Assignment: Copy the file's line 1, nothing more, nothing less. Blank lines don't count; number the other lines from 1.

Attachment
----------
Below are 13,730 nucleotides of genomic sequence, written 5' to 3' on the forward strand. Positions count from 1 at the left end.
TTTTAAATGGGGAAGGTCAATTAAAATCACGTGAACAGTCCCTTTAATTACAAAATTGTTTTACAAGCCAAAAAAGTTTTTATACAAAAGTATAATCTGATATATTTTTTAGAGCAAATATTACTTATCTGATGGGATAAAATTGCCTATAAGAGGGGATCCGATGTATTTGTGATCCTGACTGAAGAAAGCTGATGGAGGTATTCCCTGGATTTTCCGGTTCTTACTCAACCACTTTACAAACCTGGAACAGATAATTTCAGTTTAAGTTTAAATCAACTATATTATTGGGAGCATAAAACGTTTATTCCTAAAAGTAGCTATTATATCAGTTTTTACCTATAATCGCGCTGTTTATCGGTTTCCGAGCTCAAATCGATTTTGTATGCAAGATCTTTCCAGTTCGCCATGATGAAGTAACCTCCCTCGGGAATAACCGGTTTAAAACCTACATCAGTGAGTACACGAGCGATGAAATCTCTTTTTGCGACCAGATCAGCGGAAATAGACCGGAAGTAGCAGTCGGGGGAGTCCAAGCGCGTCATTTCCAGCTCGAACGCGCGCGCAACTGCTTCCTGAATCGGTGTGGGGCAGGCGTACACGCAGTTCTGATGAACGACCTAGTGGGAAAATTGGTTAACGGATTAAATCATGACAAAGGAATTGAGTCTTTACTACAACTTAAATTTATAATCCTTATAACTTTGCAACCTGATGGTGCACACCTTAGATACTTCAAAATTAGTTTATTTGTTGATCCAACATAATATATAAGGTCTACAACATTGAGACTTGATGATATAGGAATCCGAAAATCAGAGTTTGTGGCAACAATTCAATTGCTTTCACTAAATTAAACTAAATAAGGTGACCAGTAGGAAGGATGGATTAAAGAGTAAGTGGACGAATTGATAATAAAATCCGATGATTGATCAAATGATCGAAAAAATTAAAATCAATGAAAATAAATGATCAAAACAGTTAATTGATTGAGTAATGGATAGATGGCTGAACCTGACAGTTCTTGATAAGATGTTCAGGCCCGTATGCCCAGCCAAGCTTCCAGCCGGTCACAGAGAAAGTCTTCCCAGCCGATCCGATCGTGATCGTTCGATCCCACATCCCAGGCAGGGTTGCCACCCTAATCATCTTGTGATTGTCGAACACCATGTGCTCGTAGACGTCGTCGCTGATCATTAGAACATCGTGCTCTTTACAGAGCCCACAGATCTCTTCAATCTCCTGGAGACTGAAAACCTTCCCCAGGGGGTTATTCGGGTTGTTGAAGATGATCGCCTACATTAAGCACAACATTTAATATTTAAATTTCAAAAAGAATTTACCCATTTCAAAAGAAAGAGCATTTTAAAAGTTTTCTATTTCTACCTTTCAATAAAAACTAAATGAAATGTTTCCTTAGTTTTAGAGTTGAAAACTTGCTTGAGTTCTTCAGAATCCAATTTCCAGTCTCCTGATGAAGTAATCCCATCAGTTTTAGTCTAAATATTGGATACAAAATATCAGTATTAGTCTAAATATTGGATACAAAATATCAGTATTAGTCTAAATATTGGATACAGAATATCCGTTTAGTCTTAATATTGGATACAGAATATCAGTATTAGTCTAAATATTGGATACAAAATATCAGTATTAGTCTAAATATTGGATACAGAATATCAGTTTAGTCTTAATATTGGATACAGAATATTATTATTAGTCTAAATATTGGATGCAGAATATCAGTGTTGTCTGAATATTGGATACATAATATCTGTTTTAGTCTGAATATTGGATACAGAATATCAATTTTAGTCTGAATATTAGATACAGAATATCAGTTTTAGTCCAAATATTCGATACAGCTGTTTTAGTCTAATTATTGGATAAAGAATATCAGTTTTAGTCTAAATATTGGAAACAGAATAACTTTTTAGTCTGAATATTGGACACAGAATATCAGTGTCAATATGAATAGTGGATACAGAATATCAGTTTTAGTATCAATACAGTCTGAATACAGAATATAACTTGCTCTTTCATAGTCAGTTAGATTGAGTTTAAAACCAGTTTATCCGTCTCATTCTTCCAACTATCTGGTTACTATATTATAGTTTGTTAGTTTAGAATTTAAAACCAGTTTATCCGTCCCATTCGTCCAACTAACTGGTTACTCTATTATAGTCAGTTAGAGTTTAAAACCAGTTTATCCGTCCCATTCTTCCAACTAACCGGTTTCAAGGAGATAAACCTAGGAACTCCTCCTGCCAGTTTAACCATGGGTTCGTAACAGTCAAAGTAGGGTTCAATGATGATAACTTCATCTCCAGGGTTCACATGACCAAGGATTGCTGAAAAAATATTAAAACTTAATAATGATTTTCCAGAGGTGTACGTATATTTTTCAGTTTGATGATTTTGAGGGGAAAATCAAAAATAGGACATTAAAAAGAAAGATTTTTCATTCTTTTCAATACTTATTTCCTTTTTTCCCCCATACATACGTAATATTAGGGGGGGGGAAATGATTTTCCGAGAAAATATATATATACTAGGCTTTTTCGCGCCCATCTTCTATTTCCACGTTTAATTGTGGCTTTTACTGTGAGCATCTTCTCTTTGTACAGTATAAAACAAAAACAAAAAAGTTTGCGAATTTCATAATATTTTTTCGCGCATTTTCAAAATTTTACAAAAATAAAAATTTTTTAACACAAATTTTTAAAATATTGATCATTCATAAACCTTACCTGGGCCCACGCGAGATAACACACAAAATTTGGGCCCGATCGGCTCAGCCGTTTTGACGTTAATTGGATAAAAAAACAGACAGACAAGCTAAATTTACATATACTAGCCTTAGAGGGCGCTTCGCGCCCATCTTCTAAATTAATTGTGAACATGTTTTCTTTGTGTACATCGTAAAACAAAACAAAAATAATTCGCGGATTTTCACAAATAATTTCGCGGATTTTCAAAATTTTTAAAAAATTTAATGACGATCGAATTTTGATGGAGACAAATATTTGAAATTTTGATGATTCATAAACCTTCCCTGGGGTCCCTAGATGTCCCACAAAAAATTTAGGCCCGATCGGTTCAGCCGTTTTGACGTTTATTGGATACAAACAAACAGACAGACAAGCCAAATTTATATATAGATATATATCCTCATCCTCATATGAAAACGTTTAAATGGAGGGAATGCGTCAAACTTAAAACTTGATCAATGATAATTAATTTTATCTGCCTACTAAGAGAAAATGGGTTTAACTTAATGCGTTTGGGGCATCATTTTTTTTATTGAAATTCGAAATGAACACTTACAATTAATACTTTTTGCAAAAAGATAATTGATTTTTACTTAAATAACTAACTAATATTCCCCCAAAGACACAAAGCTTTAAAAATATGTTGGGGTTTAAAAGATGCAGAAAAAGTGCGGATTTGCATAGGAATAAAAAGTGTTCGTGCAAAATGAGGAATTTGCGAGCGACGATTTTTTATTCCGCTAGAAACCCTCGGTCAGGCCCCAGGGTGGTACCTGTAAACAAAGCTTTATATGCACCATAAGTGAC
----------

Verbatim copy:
Below are 13,730 nucleotides of genomic sequence, written 5' to 3' on the forward strand. Positions count from 1 at the left end.